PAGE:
A year ago,
on a surge of international arbitration caseloads in the major
international arbitration administrating institutes due to increasing
banking, finance and energy disputes. The caseload stream continues to flow
and, according to statistics recently released by major international
administrators, some of that is due to a continued increase in banking and
As international dealings become more commonplace in the banking and
finance sector, the advantages international arbitration holds over court
proceedings for dispute resolution are becoming more apparent to potential users.
International Arbitration Administrators Report Record Caseloads
The continued growth of international arbitration as the primary means to
resolve international disputes is reflected in recently released statistics
on caseloads from last year:
number of arbitrations
were referred to the London Court of International Arbitration (LCIA)
under the LCIA rules.
A record number of
new cases ─ 842 ─ were registered
with the International Chamber of Commerce International Court of
Arbitration (with the exception of 2016, which included 135 related
small-claim cases arising from a single collective dispute).
- The Arbitration Institute of the Stockholm Chamber of Commerce reported an
unprecedented increase in the average dispute value, with the total value in dispute for all new cases in 2018 amounting to
13.3 billion EUR (despite a decrease in the total number of new cases
registered, namely, 152 new cases registered compared to 200 new cases in
- The International Centre for Settlement of Investment Disputes reported
continued growth, with a record 56 new registered cases in 2018.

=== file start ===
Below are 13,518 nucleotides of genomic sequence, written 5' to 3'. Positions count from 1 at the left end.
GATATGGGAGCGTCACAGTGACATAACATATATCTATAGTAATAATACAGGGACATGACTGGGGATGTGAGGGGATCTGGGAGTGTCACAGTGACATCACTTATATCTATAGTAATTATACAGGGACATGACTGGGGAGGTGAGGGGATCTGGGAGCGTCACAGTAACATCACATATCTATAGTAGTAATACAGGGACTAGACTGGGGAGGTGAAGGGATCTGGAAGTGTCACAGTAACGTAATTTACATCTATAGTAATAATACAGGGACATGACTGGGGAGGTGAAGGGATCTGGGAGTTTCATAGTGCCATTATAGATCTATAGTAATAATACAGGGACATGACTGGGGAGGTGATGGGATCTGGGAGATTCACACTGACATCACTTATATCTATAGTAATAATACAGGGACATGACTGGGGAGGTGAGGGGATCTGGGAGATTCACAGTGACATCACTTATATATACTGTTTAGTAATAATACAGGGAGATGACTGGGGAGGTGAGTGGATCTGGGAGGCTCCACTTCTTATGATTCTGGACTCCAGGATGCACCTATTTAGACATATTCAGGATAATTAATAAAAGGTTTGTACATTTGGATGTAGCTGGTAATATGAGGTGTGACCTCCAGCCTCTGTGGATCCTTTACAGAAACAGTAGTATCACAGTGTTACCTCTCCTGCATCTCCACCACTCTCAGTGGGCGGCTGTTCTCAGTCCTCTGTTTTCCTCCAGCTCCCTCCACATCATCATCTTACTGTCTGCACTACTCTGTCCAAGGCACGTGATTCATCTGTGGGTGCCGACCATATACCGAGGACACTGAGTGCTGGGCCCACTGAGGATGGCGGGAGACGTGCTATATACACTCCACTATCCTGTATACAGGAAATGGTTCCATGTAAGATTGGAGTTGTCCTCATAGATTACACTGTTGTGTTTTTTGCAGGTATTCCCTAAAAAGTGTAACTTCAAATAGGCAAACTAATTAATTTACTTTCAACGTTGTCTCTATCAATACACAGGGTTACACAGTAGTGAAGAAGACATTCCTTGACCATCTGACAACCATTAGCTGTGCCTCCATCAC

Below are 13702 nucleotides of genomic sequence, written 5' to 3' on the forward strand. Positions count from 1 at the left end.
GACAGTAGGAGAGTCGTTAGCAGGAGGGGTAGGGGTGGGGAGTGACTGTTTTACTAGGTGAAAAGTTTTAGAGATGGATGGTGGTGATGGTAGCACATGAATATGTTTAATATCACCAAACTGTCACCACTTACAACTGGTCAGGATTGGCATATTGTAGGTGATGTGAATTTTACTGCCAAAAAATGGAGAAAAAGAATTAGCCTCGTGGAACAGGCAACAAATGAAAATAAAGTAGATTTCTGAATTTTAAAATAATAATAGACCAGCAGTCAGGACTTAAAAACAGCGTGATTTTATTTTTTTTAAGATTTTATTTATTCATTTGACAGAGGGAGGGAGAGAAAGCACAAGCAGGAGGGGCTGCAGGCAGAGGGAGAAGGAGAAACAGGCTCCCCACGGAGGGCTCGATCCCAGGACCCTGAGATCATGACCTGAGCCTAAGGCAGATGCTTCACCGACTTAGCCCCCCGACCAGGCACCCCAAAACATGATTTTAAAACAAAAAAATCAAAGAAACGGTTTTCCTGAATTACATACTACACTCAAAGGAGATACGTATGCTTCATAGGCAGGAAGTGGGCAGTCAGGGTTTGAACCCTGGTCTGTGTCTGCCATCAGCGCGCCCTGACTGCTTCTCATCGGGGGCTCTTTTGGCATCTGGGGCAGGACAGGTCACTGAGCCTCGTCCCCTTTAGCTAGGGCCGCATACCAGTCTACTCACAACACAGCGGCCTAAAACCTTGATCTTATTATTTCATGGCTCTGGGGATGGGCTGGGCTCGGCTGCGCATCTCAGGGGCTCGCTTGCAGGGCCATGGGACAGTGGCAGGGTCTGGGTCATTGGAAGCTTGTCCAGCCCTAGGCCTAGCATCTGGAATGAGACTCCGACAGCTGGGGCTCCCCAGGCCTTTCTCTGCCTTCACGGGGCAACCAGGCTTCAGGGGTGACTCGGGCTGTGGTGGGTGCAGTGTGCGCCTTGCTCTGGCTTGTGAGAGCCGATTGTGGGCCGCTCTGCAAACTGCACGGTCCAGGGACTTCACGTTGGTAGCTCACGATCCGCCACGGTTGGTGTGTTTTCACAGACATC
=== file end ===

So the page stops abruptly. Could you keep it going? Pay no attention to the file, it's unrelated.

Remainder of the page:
Banking and Finance Shifting From Courts to International Arbitration
Until recently, the banking and finance sectors traditionally turned to the
courts to resolve disputes. Recent surveys of banking and finance users,
however, show those users are leaning toward international arbitration in
their international dealings. (See p. 29 of the
Queen Mary University of London 2018 International Arbitration Survey
on the Evolution of International Arbitration
conducted in partnership with White & Case LLP.)
The proof is in the latest caseload statistics, which reveal a significant
rise in the number of international arbitrations in the banking and finance
sector. For example, the LCIA reported that 29 percent of all new cases
involved the banking and finance sector (up from 24 percent in 2017). The
International Centre for Dispute Resolution, which is the international arm
of the American Arbitration Association, reported a 78 percent increase in
financial services cases in
in 2018. (For details, see the American Arbitration Association’s
and key statistics.)
Benefits of International Arbitration and Further Developments
The benefits of international arbitration to the banking and finance sector
are driving the sector’s reliance on it as a primary form of dispute
resolution. Here are some of the most valuable aspects of international
Enforcement of Awards Almost Anywhere.
Unlike decisions from local courts, international arbitration awards
are often enforceable in any of the 159 signatory states to the
Convention on the Recognition and Enforcement of Foreign Arbitral
Awards (New York Convention). By way of example, this means a bank can
take an arbitration award against a defaulting party or guarantor and
attach it to that party’s assets in 159 countries — something that does
not occur as simply with court decisions.